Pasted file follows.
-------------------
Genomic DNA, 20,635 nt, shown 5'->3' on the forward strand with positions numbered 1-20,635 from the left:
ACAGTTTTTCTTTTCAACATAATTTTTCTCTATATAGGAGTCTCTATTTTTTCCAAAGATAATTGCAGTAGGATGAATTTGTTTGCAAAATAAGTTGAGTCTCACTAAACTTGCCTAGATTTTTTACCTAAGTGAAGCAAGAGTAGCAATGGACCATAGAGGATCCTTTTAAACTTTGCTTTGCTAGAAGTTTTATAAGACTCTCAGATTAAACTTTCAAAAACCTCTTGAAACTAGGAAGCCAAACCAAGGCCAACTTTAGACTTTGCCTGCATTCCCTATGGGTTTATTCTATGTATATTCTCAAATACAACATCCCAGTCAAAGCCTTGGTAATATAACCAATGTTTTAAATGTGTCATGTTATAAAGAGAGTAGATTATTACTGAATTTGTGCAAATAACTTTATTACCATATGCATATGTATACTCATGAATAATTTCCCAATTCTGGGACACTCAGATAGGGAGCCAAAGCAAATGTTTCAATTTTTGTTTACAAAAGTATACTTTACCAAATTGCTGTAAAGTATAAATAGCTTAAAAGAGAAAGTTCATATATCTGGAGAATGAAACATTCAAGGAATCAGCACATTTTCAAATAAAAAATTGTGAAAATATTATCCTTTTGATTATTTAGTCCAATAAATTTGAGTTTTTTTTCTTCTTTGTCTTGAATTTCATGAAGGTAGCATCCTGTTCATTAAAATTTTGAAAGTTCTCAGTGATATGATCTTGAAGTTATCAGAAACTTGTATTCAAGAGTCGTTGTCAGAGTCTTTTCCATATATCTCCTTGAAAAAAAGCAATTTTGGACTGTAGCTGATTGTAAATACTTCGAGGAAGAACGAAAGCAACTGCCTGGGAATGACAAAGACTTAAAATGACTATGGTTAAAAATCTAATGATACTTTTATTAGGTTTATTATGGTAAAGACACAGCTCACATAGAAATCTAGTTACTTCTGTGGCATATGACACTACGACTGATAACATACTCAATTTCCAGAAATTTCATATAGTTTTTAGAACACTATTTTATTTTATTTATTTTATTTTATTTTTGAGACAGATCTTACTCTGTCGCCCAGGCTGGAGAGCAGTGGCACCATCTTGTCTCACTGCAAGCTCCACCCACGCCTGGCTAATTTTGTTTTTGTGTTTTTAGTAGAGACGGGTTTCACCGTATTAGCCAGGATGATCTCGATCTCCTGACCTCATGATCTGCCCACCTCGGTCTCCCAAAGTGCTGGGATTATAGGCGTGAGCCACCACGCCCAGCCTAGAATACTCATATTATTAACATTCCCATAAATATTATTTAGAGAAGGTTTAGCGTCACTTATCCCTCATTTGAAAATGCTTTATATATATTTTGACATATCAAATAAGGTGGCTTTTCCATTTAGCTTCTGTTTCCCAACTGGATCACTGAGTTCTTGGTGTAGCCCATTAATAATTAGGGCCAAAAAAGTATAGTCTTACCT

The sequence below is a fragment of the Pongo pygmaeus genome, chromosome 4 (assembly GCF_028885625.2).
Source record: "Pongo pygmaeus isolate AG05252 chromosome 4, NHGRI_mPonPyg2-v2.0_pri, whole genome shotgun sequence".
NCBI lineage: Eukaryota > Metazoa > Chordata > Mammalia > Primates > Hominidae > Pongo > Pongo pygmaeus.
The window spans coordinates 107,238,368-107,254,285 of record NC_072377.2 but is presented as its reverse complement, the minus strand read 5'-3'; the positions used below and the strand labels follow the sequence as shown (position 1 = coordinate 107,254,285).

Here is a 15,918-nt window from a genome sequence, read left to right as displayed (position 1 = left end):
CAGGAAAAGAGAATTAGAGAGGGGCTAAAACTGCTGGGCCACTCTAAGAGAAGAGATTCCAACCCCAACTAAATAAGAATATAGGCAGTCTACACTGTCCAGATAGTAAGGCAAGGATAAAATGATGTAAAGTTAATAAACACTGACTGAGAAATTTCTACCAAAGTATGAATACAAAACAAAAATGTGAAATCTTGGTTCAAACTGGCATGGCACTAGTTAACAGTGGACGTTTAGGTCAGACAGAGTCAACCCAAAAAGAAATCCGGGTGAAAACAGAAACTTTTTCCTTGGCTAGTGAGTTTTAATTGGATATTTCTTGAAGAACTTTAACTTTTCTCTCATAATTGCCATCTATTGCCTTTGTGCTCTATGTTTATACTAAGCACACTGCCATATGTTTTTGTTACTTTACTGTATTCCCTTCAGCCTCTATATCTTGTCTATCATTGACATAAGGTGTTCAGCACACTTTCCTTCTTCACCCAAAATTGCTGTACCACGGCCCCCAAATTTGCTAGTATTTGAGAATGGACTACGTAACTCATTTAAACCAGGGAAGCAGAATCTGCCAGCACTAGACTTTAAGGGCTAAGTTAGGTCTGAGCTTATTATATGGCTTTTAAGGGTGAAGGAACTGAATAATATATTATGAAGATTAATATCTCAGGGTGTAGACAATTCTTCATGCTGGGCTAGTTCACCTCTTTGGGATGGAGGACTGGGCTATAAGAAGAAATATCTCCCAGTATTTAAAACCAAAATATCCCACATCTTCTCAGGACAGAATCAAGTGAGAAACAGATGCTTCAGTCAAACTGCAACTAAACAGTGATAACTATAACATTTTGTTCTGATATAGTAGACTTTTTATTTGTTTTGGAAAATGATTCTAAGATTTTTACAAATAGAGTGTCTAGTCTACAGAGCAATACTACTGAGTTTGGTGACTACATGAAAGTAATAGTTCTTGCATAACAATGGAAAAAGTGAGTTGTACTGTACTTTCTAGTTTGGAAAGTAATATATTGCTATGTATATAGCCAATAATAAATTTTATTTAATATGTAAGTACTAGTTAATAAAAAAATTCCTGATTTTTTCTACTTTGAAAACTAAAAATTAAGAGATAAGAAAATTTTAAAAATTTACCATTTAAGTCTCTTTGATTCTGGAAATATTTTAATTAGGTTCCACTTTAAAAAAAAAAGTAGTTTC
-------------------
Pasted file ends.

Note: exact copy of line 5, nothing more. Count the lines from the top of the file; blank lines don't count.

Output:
NCBI lineage: Eukaryota > Metazoa > Chordata > Mammalia > Primates > Hominidae > Pongo > Pongo pygmaeus.